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Safe and Sound

Resolutely shunning all adventurism, Sundaram Balanced has struck to the basic formula for a well-run balanced fund. The fund seems to know its priorities well and is well poised to be a core holding for investors seeking protection from bear markets

Discipline. If one were to describe the investing behaviour of Sundaram Balanced in one word, then that would be the word. This fund has struck to the basic formula for a well-run balanced fund: consistent asset allocation; a well-diversified equity portfolio where stocks stay for the long haul; and in debt, the risk of high-yield bonds tempered by a low exposure to gilts.

This philosophy was on display during the turbulent years of 2000 and 2001. Sundaram Balanced didn't indulge itself in over-priced tech stocks and sailed through 2001 with a loss of just 4 per cent, against a category average loss of 9.1 per cent. Even later, tech has seldom dominated the equity portfolio, with allocation to the sector averaging around 8-10 per cent. And lately, it has reduced exposure to this volatile sector, with the allocation down to just around 5 per cent.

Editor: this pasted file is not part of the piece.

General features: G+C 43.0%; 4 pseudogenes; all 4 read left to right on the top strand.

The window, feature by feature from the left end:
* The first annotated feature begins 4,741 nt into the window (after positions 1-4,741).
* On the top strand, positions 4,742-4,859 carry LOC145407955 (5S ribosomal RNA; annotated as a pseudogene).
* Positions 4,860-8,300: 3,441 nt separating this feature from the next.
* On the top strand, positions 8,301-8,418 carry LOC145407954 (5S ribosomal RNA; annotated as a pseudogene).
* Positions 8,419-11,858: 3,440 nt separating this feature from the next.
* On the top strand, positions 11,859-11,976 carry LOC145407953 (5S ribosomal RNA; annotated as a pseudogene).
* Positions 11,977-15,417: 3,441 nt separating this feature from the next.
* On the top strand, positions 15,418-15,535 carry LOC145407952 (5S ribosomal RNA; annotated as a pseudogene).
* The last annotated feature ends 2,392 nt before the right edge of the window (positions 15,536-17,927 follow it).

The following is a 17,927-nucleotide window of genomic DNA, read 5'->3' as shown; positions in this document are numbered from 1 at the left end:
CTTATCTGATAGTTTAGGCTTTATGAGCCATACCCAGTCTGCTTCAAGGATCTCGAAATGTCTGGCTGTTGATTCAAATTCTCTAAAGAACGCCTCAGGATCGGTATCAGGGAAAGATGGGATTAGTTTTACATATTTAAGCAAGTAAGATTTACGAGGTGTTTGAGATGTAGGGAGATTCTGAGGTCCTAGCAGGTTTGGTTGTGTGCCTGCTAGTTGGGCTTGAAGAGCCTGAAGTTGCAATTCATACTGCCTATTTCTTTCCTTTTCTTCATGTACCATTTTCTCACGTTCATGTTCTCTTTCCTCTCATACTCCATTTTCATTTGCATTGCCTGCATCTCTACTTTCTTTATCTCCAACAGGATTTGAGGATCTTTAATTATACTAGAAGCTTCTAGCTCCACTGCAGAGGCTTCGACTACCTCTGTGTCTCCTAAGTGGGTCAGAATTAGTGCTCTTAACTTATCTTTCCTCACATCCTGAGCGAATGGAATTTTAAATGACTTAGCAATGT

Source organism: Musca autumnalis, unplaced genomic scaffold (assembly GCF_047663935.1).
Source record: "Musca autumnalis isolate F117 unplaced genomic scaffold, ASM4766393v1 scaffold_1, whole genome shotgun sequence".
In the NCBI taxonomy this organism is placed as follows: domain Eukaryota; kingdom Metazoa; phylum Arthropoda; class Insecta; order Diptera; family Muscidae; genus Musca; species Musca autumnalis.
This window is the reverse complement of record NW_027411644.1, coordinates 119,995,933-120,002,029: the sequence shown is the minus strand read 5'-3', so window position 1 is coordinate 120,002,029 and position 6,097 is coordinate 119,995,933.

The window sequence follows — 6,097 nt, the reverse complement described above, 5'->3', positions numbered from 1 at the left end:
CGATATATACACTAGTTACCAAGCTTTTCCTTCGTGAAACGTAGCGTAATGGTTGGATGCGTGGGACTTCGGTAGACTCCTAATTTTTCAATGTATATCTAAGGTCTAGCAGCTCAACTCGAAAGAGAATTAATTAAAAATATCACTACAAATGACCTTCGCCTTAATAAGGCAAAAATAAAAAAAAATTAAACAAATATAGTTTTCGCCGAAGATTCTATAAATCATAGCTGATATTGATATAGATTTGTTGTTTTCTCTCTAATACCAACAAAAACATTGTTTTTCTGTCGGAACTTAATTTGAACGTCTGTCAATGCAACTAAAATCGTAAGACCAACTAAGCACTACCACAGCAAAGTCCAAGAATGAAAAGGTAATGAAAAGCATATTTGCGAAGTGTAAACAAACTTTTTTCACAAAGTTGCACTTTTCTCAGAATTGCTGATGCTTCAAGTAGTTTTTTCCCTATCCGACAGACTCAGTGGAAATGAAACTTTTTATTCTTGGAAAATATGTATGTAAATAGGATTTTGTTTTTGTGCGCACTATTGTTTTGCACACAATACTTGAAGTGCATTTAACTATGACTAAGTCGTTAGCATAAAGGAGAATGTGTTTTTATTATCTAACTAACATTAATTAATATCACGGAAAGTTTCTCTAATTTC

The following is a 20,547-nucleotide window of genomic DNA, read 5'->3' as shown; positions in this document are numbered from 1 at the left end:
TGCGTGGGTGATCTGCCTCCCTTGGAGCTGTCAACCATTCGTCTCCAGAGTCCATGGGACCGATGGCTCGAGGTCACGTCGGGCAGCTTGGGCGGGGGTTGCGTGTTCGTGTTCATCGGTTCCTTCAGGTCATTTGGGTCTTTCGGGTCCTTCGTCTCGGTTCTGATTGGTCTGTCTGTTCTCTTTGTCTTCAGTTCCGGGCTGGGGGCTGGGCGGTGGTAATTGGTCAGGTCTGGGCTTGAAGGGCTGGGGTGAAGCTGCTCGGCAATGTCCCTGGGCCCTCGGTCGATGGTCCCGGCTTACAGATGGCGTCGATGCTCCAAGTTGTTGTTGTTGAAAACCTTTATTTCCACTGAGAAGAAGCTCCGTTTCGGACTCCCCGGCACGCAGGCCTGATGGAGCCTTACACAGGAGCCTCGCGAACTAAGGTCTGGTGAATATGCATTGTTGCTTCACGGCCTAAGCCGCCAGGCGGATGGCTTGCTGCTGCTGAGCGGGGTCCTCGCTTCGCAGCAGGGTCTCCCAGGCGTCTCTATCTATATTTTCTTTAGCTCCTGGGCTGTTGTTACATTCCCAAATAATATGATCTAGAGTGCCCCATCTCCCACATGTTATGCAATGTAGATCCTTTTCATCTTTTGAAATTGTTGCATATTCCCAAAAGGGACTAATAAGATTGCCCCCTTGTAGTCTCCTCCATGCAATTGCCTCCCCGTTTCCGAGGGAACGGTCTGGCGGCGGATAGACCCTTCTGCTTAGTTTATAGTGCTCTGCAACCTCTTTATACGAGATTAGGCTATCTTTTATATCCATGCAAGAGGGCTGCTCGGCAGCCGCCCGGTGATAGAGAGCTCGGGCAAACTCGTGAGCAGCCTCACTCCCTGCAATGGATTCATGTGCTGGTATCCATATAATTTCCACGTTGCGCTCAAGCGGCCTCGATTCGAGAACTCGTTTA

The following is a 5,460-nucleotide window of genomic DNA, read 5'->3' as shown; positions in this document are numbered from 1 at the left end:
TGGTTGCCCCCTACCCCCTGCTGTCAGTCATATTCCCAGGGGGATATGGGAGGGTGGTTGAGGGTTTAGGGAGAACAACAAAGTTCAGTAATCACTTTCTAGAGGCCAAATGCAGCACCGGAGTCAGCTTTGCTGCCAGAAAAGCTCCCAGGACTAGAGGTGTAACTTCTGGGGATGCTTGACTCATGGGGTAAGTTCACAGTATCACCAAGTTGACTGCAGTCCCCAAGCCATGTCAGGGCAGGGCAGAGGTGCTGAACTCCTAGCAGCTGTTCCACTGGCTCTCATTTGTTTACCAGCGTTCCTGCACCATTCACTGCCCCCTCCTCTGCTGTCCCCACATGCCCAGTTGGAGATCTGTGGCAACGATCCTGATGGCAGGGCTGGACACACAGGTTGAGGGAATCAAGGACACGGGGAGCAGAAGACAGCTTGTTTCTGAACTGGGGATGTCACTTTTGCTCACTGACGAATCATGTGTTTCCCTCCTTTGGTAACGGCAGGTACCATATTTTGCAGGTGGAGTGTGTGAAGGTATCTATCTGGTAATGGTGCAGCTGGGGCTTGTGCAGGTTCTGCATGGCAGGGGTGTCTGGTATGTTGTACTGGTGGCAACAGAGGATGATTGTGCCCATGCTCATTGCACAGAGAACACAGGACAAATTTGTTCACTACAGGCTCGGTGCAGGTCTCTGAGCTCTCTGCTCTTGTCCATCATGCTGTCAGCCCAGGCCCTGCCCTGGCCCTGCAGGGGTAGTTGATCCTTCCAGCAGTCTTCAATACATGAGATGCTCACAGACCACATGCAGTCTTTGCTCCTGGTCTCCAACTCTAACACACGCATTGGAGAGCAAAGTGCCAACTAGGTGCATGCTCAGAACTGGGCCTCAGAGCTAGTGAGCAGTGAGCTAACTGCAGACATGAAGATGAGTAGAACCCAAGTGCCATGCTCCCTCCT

While the fund does fine-tune its portfolio to be a part of various sector-led rallies from time to time, its aversion to being overweight on any particular sector means that its gains—and risk—from such moves will be considerably less than its more aggressive peers. When the energy stocks rallied in the first quarter of 2002, Sundaram Balanced held 3-4 per cent in the sector while the top performers during the period held nearly 10 per cent in energy stocks. Thus, the fund ended up in the second quartile.

Similarly, the fund did buy PSU bank stocks during the run-up in late 2002 and early 2003, but has pruned its exposure now. Still, the fund's buy-and-hold strategy for stocks like ONGC (since May 2002) and SBI (since September 2001) is reaping rich dividends now.

The debt portfolio has seen a shift towards quality, as the allocation to high yielding but below AAA rated bonds has come down from an average 19 per cent in 2002 to 9.78 per cent in August 2003. While largely staying away from gilts during its tenure, it has actively sought them in recent months only to finally exit in September.

At the end of the day this fund is as diversified as they get. When looking for protection against the bears Sundaram Balanced is a good choice. The discipline and consistency of this balanced fund will thus be rewarding over the long haul.